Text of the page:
In labor economics, the efficiency wage hypothesis argues that wages, at least in some markets, form in a way that is not market-clearing. Specifically, it points to the incentive for managers to pay their employees more than the market-clearing wage in order to increase their productivity or efficiency, or reduce costs associated with turnover, in industries where the costs of replacing labor are high. This increased labor productivity and/or decreased costs pay for the higher wages.
Paul Robert Milgrom is an American economist. He is the Shirley and Leonard Ely Professor of Humanities and Sciences at Stanford University, a position he has held since 1987. Milgrom is an expert in game theory, specifically auction theory and pricing strategies. He is the co-creator of the no-trade theorem with Nancy Stokey. He is the co-founder of several companies, the most recent of which, Auctionomics, provides software and services that create efficient markets for complex commercial auctions and exchanges.
In game theory, a signaling game is a simple type of a dynamic Bayesian game.
Information economics or the economics of information is a branch of microeconomic theory that studies how information and information systems affect an economy and economic decisions. Information has special characteristics: It is easy to create but hard to trust. It is easy to spread but hard to control. It influences many decisions. These special characteristics complicate many standard economic theories.
In game theory, a Bayesian game is a game in which the players have incomplete information on the other players, but, they have beliefs with known probability distribution.
Employment discrimination is a form of discrimination based on race, gender, religion, national origin, physical or mental disability, age, sexual orientation, and gender identity by employers. Earnings differentials or occupational differentiation—where differences in pay come from differences in qualifications or responsibilities—should not be confused with employment discrimination. Discrimination can be intended and involve disparate treatment of a group or be unintended, yet create disparate impact for a group.
Screening in economics refers to a strategy of combating adverse selection, one of the potential decision-making complications in cases of asymmetric information, by the agent(s) with less information. The concept of screening was first developed by Michael Spence (1973), and should be distinguished from signalling, a strategy of combating adverse selection undertaken by the agent(s) with more information.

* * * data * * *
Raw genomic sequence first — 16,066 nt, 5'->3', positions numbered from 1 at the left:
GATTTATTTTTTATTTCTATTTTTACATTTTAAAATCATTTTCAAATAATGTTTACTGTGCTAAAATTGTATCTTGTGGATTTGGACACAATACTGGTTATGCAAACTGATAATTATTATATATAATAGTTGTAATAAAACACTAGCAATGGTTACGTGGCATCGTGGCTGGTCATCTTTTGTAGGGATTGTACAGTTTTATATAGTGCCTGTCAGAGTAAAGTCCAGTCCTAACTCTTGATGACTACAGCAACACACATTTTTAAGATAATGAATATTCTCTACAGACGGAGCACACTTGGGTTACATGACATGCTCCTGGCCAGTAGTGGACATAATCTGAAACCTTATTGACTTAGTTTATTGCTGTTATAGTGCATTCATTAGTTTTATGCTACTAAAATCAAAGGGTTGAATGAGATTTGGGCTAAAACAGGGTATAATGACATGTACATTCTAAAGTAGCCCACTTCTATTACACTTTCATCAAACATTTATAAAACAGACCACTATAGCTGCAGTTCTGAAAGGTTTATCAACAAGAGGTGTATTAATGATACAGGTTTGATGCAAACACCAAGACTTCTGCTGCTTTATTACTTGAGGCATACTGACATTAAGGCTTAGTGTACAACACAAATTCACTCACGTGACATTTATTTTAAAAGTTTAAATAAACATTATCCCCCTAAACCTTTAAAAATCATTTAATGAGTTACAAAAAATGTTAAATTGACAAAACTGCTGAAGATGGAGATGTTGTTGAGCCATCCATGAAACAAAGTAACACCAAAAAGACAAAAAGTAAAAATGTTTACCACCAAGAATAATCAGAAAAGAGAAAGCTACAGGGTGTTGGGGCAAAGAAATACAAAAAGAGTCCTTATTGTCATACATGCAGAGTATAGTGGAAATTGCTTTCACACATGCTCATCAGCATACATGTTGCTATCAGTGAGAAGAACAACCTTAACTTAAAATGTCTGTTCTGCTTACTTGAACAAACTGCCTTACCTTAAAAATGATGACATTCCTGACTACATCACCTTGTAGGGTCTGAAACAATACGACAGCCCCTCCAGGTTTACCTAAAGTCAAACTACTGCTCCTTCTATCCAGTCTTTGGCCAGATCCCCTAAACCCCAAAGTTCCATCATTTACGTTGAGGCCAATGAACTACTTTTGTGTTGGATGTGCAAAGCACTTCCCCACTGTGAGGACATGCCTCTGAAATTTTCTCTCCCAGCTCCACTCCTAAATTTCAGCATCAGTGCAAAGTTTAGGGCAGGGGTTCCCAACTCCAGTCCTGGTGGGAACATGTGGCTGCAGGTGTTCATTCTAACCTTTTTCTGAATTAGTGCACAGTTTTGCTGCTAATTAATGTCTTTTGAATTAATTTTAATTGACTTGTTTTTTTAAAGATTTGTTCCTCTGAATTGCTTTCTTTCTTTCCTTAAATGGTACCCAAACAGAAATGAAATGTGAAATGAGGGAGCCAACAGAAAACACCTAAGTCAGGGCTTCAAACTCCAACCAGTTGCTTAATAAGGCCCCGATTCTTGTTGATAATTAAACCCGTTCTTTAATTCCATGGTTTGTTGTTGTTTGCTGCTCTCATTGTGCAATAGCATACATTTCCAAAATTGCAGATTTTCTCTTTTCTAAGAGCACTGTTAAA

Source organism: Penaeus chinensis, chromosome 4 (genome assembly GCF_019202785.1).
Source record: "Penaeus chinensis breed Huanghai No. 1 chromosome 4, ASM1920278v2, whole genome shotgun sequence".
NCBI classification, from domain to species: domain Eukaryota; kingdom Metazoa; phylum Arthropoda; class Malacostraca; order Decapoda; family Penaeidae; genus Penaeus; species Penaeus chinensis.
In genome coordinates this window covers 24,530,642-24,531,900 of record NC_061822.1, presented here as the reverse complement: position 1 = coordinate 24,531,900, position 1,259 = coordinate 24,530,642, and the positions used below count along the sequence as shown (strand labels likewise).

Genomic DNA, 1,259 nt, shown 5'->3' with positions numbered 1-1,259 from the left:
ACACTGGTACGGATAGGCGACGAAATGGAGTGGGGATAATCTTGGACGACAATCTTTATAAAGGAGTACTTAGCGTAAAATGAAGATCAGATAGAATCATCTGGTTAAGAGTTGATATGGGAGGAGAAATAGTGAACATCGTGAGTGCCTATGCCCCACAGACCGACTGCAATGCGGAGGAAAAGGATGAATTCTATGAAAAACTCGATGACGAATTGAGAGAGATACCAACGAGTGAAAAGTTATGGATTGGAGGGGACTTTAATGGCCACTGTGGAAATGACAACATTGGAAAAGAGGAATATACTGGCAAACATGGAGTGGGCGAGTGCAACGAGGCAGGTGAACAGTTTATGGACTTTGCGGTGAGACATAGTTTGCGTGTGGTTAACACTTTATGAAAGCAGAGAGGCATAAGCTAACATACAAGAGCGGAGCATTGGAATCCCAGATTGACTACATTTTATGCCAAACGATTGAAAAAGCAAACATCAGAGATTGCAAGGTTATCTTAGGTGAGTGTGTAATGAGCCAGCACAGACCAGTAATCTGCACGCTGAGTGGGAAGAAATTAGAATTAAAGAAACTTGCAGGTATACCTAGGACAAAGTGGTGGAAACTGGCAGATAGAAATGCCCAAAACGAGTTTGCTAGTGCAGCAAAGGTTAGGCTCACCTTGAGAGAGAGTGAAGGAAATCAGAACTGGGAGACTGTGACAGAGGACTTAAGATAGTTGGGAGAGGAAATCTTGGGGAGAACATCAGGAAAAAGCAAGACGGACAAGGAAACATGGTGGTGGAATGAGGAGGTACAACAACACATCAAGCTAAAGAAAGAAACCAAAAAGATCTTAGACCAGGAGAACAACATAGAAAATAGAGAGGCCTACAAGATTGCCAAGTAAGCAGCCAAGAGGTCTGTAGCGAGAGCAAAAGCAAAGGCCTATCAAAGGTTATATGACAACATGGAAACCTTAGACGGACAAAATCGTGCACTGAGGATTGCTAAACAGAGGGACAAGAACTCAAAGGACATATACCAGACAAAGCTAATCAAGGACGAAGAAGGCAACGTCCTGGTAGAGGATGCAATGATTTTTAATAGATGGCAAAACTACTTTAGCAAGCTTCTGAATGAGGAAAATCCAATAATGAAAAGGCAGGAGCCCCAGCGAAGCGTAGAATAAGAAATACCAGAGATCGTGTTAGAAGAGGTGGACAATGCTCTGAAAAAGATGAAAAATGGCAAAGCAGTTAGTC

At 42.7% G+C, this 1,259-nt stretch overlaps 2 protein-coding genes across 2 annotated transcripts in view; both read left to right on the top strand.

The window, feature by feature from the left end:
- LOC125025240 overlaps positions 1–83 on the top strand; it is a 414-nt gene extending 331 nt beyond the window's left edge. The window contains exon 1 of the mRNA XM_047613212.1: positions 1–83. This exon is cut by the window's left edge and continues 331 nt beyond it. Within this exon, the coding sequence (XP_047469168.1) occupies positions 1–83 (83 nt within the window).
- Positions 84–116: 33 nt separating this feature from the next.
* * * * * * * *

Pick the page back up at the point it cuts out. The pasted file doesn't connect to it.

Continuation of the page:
Involuntary unemployment occurs when a person is willing to work at the prevailing wage yet is unemployed. Involuntary unemployment is distinguished from voluntary unemployment, where workers choose not to work because their reservation wage is higher than the prevailing wage. In an economy with involuntary unemployment there is a surplus of labor at the current real wage. Involuntary unemployment cannot be represented with a basic supply and demand model at a competitive equilibrium: All workers on the labor supply curve above the market wage would voluntarily choose not to work, and all those below the market wage would be employed. Given the basic supply and demand model, involuntarily unemployed workers lie somewhere off of the labor supply curve. Economists have several theories explaining the possibility of involuntary unemployment including implicit contract theory, disequilibrium theory, staggered wage setting, and efficiency wages.
In economics, a monopsony is a market structure in which a single buyer substantially controls the market as the major purchaser of goods and services offered by many would-be sellers. In the microeconomic theory of monopsony, a single entity is assumed to have market power over sellers as the only purchaser of a good or service, much in the same manner that a monopolist can influence the price for its buyers in a monopoly, in which only one seller faces many buyers.
In macroeconomics, rigidities are real prices and wages that fail to adjust to the level indicated by equilibrium or if something holds one price or wage fixed to a relative value of another. Real rigidities can be distinguished from nominal rigidities, rigidities that do not adjust because prices can be sticky and fail to change value even as the underlying factors that determine prices fluctuate. Real rigidities, along with nominal, are a key part of new Keynesian economics. Economic models with real rigidities lead to nominal shocks having a large impact on the economy.
In economics, implicit contracts refer to voluntary and self-enforcing long term agreements made between two parties regarding the future exchange of goods or services. Implicit contracts theory was first developed to explain why there are quantity adjustments (layoffs) instead of price adjustments in the labor market during recessions.
The importance of social ties in job searching is known, and empirically proved for quite a while, workers often find jobs through their friends and relatives. However, the exploration of the role of social networks in labor market outcomes has just recently started. New evidence shows that social networks not only increase the productivity of job searching but partly explain wage differences, and help decreasing the information asymmetry between the employer and employee.